Michael Michael - 1 year ago 79
C Question

Avoiding null-initialized holes when using designated initializers

I have an enum like that:

enum {
ID_FOO = 0,

And a constant array using designated initializers like hat:

char* arr[] = {
[ID_FOO] = "foo stuff",
[ID_BAR] = "bar stuff",
[ID_BAZ] = "baz stuff",

Now when I add a value to the enum, e.g. after
but forget to add it to the array, then I would get an uninitialized null-initialized 'hole' in the array. Is there any way to prevent that, or at least get a warning from the compiler?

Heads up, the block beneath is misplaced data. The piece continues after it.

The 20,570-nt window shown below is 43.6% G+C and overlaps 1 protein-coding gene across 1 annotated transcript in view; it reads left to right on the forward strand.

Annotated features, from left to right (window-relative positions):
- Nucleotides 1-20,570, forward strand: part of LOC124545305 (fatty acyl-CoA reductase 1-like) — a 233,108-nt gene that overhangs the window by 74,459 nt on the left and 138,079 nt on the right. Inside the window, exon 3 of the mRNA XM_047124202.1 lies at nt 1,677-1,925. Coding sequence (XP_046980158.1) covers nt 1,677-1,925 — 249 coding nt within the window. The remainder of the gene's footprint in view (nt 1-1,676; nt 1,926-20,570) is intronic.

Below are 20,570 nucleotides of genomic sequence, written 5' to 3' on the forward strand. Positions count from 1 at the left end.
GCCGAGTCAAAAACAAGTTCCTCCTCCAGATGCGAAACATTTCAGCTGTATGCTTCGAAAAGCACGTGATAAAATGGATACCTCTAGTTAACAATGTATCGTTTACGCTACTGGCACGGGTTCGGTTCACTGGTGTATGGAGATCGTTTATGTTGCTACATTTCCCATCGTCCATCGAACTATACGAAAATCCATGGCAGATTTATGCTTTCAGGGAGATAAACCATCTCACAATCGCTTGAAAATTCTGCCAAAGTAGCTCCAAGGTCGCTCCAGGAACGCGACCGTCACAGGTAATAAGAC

A non-portable GCC-only solution is fine.

Answer Source

One way is to add a sentinel maximum value to your enum, which you can use to verify that this maximum value is the same as the number of elements in the array.

enum {
    ID_FOO = 0,
    // insert new values here


assert(ID_MAX == (sizeof(arr)/sizeof(arr[0]) - 1));

This is a runtime check; have a look at C compiler asserts - how to implement? for ideas on how to get a compile-time error instead.

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